Editor's Note: The following is a guest post from Amos Haggiag, CEO and co-founder of transportation software company Optibus.
Public transit has been severely affected by the COVID-19 pandemic in cities around the world. While the impact has been extensive – ridership has declined as much as 90% for some services — the radically altered position of public transit goes beyond economics; it actually turns some of our core beliefs about transit on their heads.
In normal times, high-quality public transit is a public good that makes it easier to breathe the air, brings down the number of traffic fatalities and grants access to the places we need and want to go, without requiring private car ownership to get there.
But these aren't normal times. The movement of many people at the same time has been transformed from public good to public risk. What’s important now is reducing the spread of the virus by reducing the human presence on all those assiduously disinfected vehicles and at the destinations to which those vehicles travel.
That’s the thing, though. While quite a lot of trips have turned out to be less essential than we thought — at a time when many are being urged to work from home, get groceries delivered and generally hunker down — public transit continues to provide an essential service for those who really do need it, like hospital staff, first responders and supermarket workers. This leaves cities and transit agencies in a bind: Service must continue, but how can we best adapt it to the circumstances surrounding COVID-19?
What agencies are doing to adapt transit service
Over the past few weeks, transit agencies around the world have been trying to figure out how to contend with the fallout of COVID-19, including sharp declines in ridership and current or expected driver shortages amid efforts to minimize virus transmission.
Some transit providers may want to start by simply switching from weekday service to more restricted weekend or holiday service, though this is a generic change that may not offer the flexibility needed for residents.
Service may also be reduced by adjusting variables such as the following:
- Number of routes: Routes that serve fewer people or that go to destinations that have been closed, such as schools, may be good candidates. Night routes, seasonal routes and certain commuter routes may also be candidates for cuts.
- Number of stops: Fewer stops means less crowding, and reducing stops also makes each trip shorter, which enables more trips even with a driver shortage.
- Vehicle capacity: Another way of reducing crowding is to restrict the number of passengers allowed on each vehicle, by capping boarding and/or switching vehicle type to vehicles with smaller capacity.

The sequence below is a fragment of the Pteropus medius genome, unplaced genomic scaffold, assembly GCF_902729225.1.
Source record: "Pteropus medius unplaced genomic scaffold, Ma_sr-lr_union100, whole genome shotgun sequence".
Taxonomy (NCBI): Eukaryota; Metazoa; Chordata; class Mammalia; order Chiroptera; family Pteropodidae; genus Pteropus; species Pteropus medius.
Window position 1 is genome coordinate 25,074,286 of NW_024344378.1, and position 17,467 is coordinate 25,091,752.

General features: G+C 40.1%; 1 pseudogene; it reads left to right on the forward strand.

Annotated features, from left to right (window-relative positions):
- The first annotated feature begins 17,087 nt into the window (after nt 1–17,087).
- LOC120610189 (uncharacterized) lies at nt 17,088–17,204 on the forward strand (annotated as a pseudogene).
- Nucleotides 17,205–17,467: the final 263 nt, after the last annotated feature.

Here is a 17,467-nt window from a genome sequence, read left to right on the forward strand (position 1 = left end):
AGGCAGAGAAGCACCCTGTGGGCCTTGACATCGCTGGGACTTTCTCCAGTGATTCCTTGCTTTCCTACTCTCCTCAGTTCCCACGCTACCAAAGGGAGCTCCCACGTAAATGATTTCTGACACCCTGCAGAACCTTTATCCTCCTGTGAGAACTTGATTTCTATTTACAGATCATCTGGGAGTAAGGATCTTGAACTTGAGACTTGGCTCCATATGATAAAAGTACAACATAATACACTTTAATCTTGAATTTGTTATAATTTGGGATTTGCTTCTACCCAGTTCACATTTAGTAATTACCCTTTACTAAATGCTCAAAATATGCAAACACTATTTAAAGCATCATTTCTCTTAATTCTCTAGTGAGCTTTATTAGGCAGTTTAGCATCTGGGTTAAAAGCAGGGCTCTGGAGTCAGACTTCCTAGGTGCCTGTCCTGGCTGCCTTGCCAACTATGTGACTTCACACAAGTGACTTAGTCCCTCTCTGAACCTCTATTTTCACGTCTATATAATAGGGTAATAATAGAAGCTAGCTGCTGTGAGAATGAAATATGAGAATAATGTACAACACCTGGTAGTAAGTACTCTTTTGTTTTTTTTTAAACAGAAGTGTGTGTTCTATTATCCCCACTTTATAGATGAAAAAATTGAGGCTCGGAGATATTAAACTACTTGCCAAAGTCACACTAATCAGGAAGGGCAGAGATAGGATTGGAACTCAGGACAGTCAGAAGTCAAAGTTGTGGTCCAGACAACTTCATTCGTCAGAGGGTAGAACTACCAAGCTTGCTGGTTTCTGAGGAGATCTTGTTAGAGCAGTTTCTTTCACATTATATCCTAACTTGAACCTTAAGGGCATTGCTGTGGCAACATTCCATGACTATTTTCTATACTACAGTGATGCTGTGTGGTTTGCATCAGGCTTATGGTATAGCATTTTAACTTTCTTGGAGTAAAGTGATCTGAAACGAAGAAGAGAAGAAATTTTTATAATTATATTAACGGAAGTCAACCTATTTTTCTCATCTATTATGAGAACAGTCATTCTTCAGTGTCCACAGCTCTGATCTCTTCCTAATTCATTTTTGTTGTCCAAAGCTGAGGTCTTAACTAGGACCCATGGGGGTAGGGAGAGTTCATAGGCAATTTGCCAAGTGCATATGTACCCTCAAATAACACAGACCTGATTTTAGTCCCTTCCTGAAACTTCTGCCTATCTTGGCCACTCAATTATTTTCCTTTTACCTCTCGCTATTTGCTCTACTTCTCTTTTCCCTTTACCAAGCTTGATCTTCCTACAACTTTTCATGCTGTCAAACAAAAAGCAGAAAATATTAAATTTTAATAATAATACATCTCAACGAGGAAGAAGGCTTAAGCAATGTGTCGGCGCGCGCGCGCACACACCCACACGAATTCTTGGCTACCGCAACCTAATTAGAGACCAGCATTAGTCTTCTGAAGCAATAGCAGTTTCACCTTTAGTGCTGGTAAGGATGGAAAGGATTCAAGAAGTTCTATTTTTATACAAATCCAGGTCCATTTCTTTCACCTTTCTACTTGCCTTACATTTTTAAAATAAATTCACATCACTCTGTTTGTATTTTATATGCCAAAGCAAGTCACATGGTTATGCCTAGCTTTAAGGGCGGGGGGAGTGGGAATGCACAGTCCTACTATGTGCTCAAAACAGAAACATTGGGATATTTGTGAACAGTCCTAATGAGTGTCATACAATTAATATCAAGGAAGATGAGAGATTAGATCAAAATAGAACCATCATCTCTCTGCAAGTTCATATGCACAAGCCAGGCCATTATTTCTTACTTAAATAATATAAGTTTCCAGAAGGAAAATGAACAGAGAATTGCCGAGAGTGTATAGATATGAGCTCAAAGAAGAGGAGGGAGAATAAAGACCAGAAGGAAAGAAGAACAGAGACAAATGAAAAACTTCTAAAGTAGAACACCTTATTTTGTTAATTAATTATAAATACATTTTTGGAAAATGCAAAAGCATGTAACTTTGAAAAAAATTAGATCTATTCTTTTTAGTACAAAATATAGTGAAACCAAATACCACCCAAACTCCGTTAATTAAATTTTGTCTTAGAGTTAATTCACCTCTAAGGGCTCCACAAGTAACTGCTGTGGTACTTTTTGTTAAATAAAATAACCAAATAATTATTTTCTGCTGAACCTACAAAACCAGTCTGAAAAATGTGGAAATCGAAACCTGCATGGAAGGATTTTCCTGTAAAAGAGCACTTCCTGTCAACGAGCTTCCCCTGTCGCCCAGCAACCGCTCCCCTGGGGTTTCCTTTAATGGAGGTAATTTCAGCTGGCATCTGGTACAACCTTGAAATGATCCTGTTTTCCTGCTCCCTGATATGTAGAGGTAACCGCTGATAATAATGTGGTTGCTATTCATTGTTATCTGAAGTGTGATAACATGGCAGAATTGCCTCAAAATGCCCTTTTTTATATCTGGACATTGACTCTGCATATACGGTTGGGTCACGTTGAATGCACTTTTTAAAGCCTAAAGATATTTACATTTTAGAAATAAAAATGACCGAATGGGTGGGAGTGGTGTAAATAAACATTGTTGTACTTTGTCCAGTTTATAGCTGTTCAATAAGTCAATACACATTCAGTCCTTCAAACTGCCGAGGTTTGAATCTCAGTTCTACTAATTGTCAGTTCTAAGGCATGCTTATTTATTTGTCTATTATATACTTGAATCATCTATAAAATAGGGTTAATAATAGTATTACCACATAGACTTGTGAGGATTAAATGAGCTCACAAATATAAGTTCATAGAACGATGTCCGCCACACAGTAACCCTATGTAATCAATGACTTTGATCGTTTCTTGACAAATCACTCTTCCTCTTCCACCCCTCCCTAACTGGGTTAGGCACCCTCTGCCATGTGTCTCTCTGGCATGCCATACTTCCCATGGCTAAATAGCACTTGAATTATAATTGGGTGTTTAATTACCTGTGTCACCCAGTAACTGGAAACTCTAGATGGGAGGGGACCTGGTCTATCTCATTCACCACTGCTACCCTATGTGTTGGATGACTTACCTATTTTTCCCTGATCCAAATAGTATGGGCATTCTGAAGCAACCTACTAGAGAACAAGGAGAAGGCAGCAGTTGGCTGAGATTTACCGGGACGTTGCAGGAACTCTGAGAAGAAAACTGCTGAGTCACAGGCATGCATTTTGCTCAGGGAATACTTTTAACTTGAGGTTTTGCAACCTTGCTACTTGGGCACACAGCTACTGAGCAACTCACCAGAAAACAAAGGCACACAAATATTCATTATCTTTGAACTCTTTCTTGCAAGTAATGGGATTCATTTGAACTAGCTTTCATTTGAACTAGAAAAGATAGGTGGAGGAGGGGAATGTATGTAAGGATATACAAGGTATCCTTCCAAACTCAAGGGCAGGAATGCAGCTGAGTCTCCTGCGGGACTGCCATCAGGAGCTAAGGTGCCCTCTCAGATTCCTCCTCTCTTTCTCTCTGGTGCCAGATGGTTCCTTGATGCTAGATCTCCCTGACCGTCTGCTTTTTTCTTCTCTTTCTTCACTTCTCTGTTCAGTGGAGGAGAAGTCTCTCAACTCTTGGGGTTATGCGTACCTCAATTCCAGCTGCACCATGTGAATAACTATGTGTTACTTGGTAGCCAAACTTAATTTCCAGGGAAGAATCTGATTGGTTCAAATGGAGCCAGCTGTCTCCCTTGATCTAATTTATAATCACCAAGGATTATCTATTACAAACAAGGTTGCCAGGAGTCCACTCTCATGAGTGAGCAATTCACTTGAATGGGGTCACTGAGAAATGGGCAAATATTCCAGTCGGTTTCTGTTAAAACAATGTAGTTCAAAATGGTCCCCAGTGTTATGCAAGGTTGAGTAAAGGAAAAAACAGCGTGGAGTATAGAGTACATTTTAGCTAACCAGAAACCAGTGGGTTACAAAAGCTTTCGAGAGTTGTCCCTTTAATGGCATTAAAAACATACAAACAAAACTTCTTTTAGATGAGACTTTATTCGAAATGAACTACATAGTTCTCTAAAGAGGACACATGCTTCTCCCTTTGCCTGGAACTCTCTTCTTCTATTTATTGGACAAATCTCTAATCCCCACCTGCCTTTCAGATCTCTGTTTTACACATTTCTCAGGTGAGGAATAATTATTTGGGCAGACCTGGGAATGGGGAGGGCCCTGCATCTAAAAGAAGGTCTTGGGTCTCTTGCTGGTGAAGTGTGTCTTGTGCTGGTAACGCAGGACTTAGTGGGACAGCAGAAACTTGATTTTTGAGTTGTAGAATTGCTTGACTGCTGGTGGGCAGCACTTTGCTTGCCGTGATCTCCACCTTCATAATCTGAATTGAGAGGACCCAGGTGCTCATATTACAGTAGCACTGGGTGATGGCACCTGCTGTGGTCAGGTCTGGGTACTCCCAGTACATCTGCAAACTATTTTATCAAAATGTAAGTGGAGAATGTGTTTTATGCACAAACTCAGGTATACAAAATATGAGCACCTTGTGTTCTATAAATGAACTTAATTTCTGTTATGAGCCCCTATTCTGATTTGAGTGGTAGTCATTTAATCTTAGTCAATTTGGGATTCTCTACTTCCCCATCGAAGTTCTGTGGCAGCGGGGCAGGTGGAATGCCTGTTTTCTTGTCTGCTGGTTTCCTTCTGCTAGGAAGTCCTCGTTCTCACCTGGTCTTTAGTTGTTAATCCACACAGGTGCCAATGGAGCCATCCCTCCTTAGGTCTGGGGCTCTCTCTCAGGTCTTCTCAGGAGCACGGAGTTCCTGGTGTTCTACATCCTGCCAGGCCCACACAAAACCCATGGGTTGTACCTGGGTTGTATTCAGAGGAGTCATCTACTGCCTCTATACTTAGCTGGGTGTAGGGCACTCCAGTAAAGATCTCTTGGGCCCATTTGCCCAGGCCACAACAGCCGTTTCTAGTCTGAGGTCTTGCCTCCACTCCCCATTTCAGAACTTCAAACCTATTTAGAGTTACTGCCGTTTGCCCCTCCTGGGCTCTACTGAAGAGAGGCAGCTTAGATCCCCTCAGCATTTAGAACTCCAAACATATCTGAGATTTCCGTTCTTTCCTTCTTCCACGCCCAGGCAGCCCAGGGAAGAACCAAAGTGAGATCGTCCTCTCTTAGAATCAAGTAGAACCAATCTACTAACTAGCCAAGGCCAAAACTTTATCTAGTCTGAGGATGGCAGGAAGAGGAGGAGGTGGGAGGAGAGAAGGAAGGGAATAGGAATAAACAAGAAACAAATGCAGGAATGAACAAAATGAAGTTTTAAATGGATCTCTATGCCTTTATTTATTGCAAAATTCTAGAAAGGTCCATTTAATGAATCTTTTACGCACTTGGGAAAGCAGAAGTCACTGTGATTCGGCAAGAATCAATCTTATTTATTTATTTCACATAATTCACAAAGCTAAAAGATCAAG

- Frequency: For routes that are less essential, reducing frequency can be a way to compensate for driver shortages. On the flip side, increased frequency may be warranted for essential and/or crowded routes — like those used by hospital staff — to avoid crowding.
- Interlining: One way to make transit more efficient, which becomes increasingly important when fewer drivers are available, is by having the same driver switch from one route to another, using the same vehicle (that is, interlining). To enable this, it may be necessary to train drivers on multiple routes so that they can easily take on additional routes, whether through interlining or by covering for each other when another driver can’t come to work.
- Span: Service hours may be curtailed, so routes that normally run from, say, 5 a.m. to 10 p.m. may start running from 7 a.m. to 7 p.m. instead.
Of course, it’s not easy to create new plans on the spot in a stressful and constantly shifting situation. But rapid planning cycles that keep these approaches in mind, combined with schedules and rosters that are optimized for greater efficiency — enabling service cuts that are less than would be expected based on driver availability — can provide cities and transit providers with some leeway even as more drivers potentially call in sick or stay home to care for family members.
By modeling various scenarios that take a city's needs into account, including crucial information such as which destinations must continue to be accessible by public transit and which routes serve those destinations, cities and transit agencies will be able to act fast to make the most informed decisions they can under changing conditions.
What's more, cities and transit agencies that become more agile as they adapt to COVID-19 contingencies will be better prepared to tackle the next big challenge: gradually reversing the ridership free fall when public transit — not just for essential travel, but for even the most mundane of trips — once again takes up its role as the public good we have so long known it to be.